It is done! The build-up of the last six months has culminated in an extremely civilised affair which began at 3.03pm in Bournemouth, today, and included a steaming cauldron containing my stem cells. How symbolic and alchemical is that? I mentioned this earlier to the Wrong Doctor when she described the forthcoming procedure, and her comment was that she didn’t think the stem cell co-ordinator would like to be thought of as a white witch. She was so wrong. Said co-ordinator and I had a good old chat about it and apparently one of the transfusion co-ordinators really is a white witch. Lovely. It never fails to amaze me that within the very staid and politically correct NHS, there exist such diverse and gifted souls who bring a touch of their own magic to the healing process. To be brutally honest it wasn’t actually a cauldron, more of a grey bin – and here it is. Note the pink and black duvet in the bottom left hand corner.
The nurse took the lid off and the freezing mist crept over the edges of the bin, just like out of a Disney cartoon. (Did you see ‘Brave’? Astounding. Hope my hair grows back like that.) Then, using a small tank filled with warm water, she warmed up the bags you saw in the harvest video and attached them to the IV line one by one. Seven million stem cells (some have been kept back as there were originally eleven and a half million). It was so strange to think back to when that was done, and what a huge thing it was. I do have to say – and this is with no irony or hidden agenda – that science is truly amazing. It just gets a bit up itself sometimes.
To the left of the unit in the picture is a window with strings across it for cards – so Stephen brought all mine from the office and home so I could enjoy them here. And very lovely they look too. My heartfelt thanks to you for the lovely messages of support sent via email, FB and the blog just before I came in. They have given me so much comfort during this week.
The whole thing started last Tuesday, when I was admitted. The only procedure that day was a Pentamidine Nebuliser, which I didn’t know about, as I hadn’t read the transplant leaflet I had been given. I tried to wriggle out of it of course, as the chemicals used are so noxious that the room has to be sealed for two hours after it is used. You can understand my reticence. If it is that bad why do I have to breathe it in?! I discovered it is to protect the lining of the lungs from a nasty type of pneumonia, and I have to agree it would be silly to go through all this then be seriously ill with pneumonia. I will have to have it once a month for the next six months. So I gave in gracefully. The next few days passed in a haze of chemo and the most intensive nursing I have experienced to date. My previous cycles had nothing on this. It is absolutely crucial that with this level of chemo the bodily functions are monitored constantly, especially the fluids. The kidneys are flushed via continuous saline bags through the IV (at night as well), the objective being to get rid of all the chemo before the stem cells arrive. I had to keep count of all the drinks I had, and use a bedpan so they can measure what comes out. Too much information? Sorry. I lost all my embarrassment on that score way back, when I had the boys!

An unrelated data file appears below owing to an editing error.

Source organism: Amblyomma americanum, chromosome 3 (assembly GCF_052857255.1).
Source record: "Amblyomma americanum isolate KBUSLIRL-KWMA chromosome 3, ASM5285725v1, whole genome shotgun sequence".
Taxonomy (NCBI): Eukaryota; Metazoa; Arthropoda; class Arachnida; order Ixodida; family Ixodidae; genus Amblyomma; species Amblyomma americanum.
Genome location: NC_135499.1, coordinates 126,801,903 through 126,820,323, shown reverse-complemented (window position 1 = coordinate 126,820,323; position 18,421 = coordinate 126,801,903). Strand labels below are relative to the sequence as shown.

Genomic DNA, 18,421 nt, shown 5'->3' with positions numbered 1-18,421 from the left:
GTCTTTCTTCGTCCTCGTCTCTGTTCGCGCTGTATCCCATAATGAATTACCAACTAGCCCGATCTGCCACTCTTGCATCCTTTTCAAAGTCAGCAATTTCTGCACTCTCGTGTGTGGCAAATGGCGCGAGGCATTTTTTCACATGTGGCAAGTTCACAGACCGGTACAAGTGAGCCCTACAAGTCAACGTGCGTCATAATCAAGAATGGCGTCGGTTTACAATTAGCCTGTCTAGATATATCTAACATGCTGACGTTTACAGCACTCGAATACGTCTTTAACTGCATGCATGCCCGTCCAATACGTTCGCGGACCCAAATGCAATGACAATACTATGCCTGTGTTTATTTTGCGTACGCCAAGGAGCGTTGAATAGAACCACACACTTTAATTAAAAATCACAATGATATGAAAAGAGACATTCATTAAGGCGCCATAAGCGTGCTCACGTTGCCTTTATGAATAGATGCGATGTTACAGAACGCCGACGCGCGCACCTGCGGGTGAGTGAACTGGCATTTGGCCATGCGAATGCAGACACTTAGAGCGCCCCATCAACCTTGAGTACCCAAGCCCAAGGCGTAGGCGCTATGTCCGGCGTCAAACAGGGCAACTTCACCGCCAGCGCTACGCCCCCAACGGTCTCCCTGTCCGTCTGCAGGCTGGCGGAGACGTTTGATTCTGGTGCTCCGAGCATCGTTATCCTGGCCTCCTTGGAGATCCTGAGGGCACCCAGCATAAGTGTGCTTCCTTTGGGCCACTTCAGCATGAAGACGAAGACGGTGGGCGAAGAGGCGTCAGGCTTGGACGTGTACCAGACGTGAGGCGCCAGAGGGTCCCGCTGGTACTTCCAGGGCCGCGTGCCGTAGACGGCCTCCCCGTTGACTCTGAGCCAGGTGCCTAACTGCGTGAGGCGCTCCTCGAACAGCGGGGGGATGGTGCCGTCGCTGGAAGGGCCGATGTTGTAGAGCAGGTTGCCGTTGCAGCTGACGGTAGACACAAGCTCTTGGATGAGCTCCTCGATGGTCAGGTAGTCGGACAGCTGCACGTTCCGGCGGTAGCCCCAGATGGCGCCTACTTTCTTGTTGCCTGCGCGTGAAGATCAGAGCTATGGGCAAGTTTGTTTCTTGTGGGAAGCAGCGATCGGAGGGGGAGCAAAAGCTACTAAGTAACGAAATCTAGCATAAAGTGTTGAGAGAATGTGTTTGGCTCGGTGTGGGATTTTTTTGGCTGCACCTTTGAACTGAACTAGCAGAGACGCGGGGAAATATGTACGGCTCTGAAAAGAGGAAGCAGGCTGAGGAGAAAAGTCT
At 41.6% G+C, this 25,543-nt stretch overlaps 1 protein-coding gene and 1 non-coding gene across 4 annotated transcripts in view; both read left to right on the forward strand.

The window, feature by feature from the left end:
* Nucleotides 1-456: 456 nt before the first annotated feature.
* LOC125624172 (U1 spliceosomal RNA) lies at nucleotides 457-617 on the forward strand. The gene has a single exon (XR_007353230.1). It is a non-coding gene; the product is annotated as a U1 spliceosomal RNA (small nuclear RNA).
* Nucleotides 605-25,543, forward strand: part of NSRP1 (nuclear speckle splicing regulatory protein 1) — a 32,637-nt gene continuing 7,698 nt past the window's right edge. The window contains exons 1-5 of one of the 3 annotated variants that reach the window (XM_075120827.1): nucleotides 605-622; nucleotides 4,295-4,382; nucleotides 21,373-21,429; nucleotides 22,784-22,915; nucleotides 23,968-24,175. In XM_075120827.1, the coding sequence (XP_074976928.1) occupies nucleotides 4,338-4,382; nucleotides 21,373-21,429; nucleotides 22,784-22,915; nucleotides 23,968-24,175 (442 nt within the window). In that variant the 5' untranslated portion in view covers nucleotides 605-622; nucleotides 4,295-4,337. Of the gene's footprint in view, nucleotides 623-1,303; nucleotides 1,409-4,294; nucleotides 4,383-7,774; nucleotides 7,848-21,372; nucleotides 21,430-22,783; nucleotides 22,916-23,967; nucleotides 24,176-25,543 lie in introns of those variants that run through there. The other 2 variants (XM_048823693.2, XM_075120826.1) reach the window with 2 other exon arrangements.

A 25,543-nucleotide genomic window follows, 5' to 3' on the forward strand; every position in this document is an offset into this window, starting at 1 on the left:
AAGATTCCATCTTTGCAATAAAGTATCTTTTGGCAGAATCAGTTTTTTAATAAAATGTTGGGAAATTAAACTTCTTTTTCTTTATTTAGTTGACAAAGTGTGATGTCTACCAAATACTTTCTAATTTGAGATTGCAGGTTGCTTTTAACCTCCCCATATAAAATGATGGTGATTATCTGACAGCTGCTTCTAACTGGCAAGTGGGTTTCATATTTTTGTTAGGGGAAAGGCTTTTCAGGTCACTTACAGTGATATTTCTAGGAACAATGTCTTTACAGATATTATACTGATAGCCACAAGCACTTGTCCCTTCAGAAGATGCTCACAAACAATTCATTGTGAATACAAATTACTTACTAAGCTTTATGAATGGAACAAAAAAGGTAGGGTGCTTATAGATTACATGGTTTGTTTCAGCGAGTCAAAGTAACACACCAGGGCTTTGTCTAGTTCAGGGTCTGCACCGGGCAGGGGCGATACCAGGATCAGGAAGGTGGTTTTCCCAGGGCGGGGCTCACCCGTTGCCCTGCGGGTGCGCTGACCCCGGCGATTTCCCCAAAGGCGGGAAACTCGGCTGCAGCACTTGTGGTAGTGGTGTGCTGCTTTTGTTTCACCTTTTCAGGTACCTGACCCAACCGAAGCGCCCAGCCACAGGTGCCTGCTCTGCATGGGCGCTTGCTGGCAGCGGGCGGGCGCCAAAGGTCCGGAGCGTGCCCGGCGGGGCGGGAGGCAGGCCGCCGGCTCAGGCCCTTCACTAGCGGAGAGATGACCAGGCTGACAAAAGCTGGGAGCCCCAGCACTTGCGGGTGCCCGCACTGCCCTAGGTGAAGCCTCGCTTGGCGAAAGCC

One of the hardest things about all this hasn’t been the physical intrusion and drugs, it is the feeling of never having a moment’s peace. There is a really sweet chapel here, and I thought if I could only get there I could at least enjoy a few moments of quiet contemplation. I mentioned this to one of the nurses and she agreed that constant interruptions are the most frequent complaint from patients. She said I couldn’t go to the chapel as various alarms were due to go off on my drips and there were more procedures due, but that we could pick a suitable time slot and she would stick a ‘Do Not Disturb’ note on my door. Result. I had 20 precious minutes of mindfulness practice and emerged refreshed and ready to continue in a much more grounded state. Since the transplant all medical treatments have stopped, so there should be longer periods when I can use the notice. I plan on using it every day.
We also used the sign when Judy came to give me some healing, in conjunction with Imhotep. The noise of the ward continued outside, but at least the request for peace was respected. She brought with her a massive chunk of green calcite for me to hold during the process, as it is good for nausea, along with a smaller piece for the bedside cabinet. As it turns out, Fenella has become guardian of both, and she is doing a splendid job of leaning against one and keeping a beady eye on the other. The object on the left is a carved scarab beetle, a memento from Judy’s trip to Egypt. She also brought some lovely scented bath bombs. More of them later.